Fact check: New COVID-19 relief grants checks to legal members of mixed-immigration families, not to illegal immigrants

In the days after Congress approved an $892 billion coronavirus aid package, posts on social media claimed that the spending bill granted $1,800 each to “the United States illegal alien,” $4.3 billion to “the State of Israel” and $600 each to “the United States taxpayer.” This claim is partly false. While the bill does expand direct payments to households with mixed immigration status, only those with Social Security Numbers can receive aid. Meanwhile, the money appropriated for Israel is part of the larger omnibus spending bill for the 2021 fiscal year rather than the COVID-19 pandemic relief package.

Reuters Fact Check. REUTERS

Examples of posts making this claim can be found  here  ,  here  and  here  .

On Dec. 21, 2020, Congress passed a long-anticipated coronavirus relief bill as well as a government funding plan in the Consolidated Appropriations Act, 2021, visible  here  . As explained  here  in a press release from the House Committee on Appropriations, $1.4 trillion goes to the 2021 appropriations omnibus while nearly $900 billion goes to emergency coronavirus relief.

As reported  here  by Reuters, the bill includes $166 billion in new direct payments of up to $600 per adult and child, $600 for individuals making up to $75,000 a year, and $1,200 for couples making up to $150,000 a year.


The bill also expands direct payments to mixed-status households, such as families with one U.S. citizen or permanent resident parent and one undocumented immigrant parent who filed a joint tax return (  here  ,  here  ). In addition, the act has retroactively made them eligible for the $1,200 per household and $500 per-child checks the CARES Act had not granted them in the spring. 

However, only the spouse with a Social Security Number would receive a stimulus check (here). A mixed-status couple with no children, for example, would receive $600 from this round of payments, plus $1,200 from the CARES Act, totaling $1,800.

By contrast, a couple consisting of two U.S. citizens without children would receive $600 each, or $1,200 total, in this round of payments, having received $1,200 each, or $2,400 in the spring. From the two rounds combined, this couple would receive $3,600.

Households without at least one family member with a Social Security number are not eligible for stimulus checks. For example, an undocumented immigrant who is single or lives with an undocumented spouse and children will not receive any aid from this round of payments or from the CARES Act (here).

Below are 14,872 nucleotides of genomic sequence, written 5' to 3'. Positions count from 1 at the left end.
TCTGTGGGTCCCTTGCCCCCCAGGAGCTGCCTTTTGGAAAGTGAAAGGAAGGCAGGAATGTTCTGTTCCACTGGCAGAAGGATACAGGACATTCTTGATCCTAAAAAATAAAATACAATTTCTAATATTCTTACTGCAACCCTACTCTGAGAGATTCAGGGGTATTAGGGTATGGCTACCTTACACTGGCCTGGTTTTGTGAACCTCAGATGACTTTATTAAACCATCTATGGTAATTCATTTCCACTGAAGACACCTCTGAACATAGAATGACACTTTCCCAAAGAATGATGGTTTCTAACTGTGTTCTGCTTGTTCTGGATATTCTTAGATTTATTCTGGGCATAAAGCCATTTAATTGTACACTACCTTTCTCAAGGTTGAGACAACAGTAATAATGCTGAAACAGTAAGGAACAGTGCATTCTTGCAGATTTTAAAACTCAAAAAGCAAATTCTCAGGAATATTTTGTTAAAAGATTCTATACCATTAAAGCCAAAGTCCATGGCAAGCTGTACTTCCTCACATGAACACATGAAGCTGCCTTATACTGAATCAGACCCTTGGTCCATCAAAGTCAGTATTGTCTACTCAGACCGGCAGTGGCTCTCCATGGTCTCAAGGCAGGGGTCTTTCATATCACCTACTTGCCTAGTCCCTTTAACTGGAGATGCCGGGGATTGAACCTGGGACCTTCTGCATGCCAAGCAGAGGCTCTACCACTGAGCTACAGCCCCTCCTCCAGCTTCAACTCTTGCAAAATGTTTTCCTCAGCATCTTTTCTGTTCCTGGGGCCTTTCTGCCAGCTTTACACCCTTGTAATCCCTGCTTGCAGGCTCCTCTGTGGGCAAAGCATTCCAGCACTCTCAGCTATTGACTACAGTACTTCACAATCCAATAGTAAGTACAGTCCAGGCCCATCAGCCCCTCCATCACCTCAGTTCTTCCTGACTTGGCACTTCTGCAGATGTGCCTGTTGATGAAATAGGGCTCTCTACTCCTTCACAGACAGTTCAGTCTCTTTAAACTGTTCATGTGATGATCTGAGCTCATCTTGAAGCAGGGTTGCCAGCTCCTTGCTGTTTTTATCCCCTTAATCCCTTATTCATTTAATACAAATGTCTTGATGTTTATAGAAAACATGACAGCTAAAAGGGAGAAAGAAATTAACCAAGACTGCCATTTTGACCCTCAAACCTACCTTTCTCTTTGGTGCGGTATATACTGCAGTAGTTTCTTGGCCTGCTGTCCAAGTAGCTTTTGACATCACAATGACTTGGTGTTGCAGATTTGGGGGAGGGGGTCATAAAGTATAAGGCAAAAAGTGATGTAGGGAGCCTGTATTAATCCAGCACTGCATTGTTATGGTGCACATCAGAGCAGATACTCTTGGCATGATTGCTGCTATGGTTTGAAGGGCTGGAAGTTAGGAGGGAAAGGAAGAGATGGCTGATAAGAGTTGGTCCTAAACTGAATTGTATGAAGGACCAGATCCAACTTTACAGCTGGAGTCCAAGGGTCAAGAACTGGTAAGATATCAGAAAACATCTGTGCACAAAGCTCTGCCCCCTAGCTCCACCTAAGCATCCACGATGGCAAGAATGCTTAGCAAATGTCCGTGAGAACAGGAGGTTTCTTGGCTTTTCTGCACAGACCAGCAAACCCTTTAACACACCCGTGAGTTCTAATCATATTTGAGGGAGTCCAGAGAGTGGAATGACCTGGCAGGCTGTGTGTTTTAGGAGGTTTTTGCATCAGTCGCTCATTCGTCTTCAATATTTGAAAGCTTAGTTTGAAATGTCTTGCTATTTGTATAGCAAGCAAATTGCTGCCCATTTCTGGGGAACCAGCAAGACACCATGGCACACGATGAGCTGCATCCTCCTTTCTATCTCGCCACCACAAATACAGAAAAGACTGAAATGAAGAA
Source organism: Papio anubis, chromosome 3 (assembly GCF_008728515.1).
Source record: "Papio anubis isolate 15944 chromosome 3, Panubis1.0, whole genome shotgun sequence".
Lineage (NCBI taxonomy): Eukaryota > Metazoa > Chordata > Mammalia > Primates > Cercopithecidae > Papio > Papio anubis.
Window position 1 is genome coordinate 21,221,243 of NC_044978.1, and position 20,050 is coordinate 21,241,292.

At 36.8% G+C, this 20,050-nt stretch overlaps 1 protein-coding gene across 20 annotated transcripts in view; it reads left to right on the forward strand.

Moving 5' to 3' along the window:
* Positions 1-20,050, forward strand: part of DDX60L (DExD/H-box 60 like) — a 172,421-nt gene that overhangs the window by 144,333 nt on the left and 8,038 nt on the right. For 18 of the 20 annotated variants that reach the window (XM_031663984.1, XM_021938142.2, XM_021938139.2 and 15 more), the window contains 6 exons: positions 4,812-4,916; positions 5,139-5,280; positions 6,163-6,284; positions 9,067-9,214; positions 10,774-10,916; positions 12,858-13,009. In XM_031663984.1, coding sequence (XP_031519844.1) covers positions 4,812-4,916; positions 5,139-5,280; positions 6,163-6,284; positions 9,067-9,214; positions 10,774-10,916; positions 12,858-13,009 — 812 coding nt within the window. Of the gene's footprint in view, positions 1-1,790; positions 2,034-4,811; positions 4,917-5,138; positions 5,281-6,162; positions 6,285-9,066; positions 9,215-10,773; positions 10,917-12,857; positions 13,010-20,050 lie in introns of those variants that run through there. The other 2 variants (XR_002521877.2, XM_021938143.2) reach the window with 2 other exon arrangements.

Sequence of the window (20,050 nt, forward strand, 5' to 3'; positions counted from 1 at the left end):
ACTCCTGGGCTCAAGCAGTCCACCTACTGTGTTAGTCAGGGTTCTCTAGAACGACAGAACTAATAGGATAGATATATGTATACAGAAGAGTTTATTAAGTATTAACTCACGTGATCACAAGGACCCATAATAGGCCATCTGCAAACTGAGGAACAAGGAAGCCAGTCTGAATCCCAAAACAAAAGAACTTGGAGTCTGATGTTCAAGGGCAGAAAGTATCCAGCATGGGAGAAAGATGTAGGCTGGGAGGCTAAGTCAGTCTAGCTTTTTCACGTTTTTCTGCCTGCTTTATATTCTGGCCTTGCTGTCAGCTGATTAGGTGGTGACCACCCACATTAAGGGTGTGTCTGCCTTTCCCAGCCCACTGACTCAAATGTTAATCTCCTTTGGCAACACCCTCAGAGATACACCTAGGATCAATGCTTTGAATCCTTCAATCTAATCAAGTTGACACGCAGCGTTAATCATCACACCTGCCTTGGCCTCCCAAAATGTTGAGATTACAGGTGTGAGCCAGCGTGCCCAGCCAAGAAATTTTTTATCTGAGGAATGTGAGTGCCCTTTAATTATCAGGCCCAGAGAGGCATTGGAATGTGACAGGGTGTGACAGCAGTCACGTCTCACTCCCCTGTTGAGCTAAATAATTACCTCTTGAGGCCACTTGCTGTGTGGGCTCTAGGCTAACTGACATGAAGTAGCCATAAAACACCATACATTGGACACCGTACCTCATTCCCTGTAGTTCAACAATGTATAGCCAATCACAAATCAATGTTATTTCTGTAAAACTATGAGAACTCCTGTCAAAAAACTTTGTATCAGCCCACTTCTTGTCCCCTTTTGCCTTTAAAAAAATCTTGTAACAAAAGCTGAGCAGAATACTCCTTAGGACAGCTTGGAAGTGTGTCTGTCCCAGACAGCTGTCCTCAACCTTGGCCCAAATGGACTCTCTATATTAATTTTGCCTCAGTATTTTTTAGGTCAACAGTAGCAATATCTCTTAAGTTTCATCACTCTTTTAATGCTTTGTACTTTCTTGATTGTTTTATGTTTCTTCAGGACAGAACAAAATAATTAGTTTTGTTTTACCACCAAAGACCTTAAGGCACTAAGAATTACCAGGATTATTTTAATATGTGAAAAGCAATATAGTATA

U.S. citizen children with undocumented immigrant parents are also ineligible (here). 

Local news also fact-checked these social media claims,  here   and  here  .


In the days after Congress passed the coronavirus relief and the omnibus spending bills, social media users pointed out the discrepancy between the spending package’s $600 new direct payments to families and its $500 million for missile defense systems for Israel. Journalist and author Sarah Kendzior, for example, tweeted, “$600 for Americans who are getting evicted, waiting in food bank lines, and struggling to survive. $500 *million* for Israel” (here).

Indeed, the Consolidated Appropriations Act, 2021 stipulates on page 341 (here) that “$500,000,000 shall be for the Israeli Cooperative Programs” for missile defense use.

In addition, the omnibus bill appropriates $3.3 billion in grants to Israel under the Foreign Military Financing program, $500 million in missile defense aid, and $5 million for refugees resettling in Israel (here).

As explained in a Dec. 24 fact check from Newsweek (here), “$900 billion coronavirus relief package and the $1.4 trillion omnibus spending bill are two separate packages that fall under the year-end funding package for fiscal year 2021.” Accordingly, “None of the money for foreign aid is being allocated from the $900 billion coronavirus relief package.”

In contrast, the U.S. Department of State has allocated all of Europe and Eurasia $170 million in foreign military financing for fiscal year 2021, according to a State Department report (here).

Provided by the Congressional Research Service, a November 2020 report on U.S. Foreign Aid to Israel (here) notes that Israel “is the largest cumulative recipient of U.S. foreign assistance since World War II.” The report states that the United States has provided Israel $146 billion to date “in bilateral assistance and missile defense funding.”


Partly false. The new COVID-19 aid package provides less in direct payments to families of mixed-immigration status than comparable families without mixed status. Now retroactively eligible for direct payments provided by the CARES Act in the spring, mixed-status families will receive two rounds of payments at once.

This article was produced by the Reuters Fact Check team. Read more about our work to fact-check social media posts  here  .